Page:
Dementia is a syndrome (a group of related symptoms) that is associated with an ongoing decline of the brain and its abilities. Some of these symptoms include memory loss and difficulties with thinking, problem solving, communication and language.
Risk of falling
Falls aren't an inevitable part of living with dementia, however, some symptoms can make people with dementia more at risk of falls. People with dementia can also have the same health conditions that increase the risk of falls as people who don't have dementia.
Risk factors with dementia
There are different personal risk factors that cause people to fall, however, people with dementia are at greater risk because they:
- are more likely to experience problems with mobility, balance and muscle weakness
- can have difficulties with their memory and finding their way around
- can have difficulties processing what they see and reacting to situations
- may take medicines that make them drowsy, dizzy or lower their blood pressure
- are at greater risk of feeling depressed
- may find it difficult to communicate their worries, needs or feelings
Each person will experience dementia in their own way, and may experience all or none of these risk factors.
If you have problems with mobility, balance and muscle strength, it's important to remain physically active and get the right support to enable you to do this if you're having difficulties. Physical activity may also help in avoiding, delaying or reducing some of the mobility problems associated with dementia.
Alzheimer Scotland has produced an Activities Guide for Carers of People with Dementia (PDF, 608KB), with suggestions for keeping active.
How to keep active and exercise
Some people with dementia walk (sometimes referred to as “wandering”) that can put you at higher risk of fatigue, falls or getting lost.
Alzheimer Scotland has produced When People with Dementia Walk – Guidance for Carers (PDF, 104KB), offering some useful advice.
Antipsychotic, benzodiazepine and anti-depressant medications are sometimes used to treat the symptoms of dementia. These medications can put you at risk of falling as they're known to cause:
- a drop in blood pressure when you stand up (postural hypotension)
If you think you're experiencing any of these symptoms, speak to your GP as soon as possible.
How to manage your medication
Dementia can affect the way we perceive and process information from our eyes. This can lead to sight loss, however, eye conditions that cause sight loss, and normal ageing of the eye, can also occur alongside dementia and could be the cause of this.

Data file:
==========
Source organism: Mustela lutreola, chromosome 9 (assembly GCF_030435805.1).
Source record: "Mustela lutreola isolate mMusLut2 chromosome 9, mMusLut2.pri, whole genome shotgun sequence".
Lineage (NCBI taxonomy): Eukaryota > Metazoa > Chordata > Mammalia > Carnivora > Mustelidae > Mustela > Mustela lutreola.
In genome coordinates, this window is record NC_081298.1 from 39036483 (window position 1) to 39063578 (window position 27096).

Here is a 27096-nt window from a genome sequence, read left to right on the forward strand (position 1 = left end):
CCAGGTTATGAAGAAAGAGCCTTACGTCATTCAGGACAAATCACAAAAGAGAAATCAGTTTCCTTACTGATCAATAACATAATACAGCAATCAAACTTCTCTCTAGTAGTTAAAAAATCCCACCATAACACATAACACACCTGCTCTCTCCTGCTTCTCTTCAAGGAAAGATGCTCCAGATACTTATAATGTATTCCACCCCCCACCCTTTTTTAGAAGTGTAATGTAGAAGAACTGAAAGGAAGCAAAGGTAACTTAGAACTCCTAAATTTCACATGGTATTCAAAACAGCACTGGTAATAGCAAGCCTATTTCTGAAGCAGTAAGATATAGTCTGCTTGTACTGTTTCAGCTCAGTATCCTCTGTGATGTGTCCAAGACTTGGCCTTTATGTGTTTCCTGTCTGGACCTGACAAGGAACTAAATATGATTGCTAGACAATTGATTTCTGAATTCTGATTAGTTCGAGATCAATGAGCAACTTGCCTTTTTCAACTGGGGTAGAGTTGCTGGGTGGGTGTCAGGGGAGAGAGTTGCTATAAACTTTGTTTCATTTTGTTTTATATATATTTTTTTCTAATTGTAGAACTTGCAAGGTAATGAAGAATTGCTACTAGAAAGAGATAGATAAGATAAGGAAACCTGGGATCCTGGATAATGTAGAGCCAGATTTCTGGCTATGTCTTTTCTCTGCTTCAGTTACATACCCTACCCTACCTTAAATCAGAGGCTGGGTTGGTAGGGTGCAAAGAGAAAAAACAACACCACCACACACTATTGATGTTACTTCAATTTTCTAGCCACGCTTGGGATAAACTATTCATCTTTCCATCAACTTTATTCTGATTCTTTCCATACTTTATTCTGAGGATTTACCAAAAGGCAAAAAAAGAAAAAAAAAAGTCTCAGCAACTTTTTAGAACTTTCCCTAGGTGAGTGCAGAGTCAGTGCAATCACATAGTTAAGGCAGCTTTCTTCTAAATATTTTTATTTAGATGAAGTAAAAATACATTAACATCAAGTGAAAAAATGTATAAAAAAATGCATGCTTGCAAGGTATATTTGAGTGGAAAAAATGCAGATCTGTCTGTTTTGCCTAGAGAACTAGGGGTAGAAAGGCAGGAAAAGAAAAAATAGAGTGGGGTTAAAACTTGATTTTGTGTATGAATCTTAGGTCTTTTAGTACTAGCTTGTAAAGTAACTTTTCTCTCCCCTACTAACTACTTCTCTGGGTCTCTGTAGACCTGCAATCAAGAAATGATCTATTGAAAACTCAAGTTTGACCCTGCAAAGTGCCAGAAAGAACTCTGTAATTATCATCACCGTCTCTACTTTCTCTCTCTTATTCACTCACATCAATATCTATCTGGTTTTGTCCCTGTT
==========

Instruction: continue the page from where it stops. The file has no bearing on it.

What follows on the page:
Loss of sight makes it more difficult to spot hazards and move around safely which puts you at risk of falls.
The RNIB have produced a Dementia and Sight Loss Leaflet (PDF, 2MB) with a checklist for identifying sight loss.
If dementia has affected your sight, the University of Stirling has produced guidance for designing homes and living spaces for people with dementia and sight loss (external link)
How to look after your vision and hearing
Environments that are dementia-friendly – meaning they're easy to navigate and free from hazards – can also help prevent falls. To make an environment safe:
- invest in bright bulbs and regular lighting
- add signage to doors and walkways to help you find your way around
- use contrasting colours to make things more visible. Chairs, beds or toilet seats that are a different colour to the floor are easier to see
The University of Stirling, in partnership with the Chartered Institute of Housing and Joint Improvement Team, have produced an Improving the Design of Housing to Assist People with Dementia Guide (PDF, 995KB), giving practical advice for creating a dementia-friendly living space.
How to make your house safe
Your thoughts and feelings
People with dementia are at higher risk of depression, which can make you less active, and affect how well you eat, drink and sleep, leading to an increased risk of falls. If you feel your mood is low, you should speak to your GP or other health or care professional.
Anything that makes you stressed, distressed or restless can also increase your risk of falls. Some common triggers include:
- being in pain
- being hungry or thirsty
- needing to use the bathroom
- being frightened, bored or lonely
It's important for those who support you to try to understand what triggers these feelings.
Alzheimer Scotland has produced a Behaviour that Challenges - Understanding and Coping information sheet (PDF, 266KB), to help you identify these triggers.
Alzheimer Scotland have produced a Healthy Living with Dementia information sheet (PDF,120KB), offering advice on keeping active, eating well and staying socially and mentally active if you have dementia.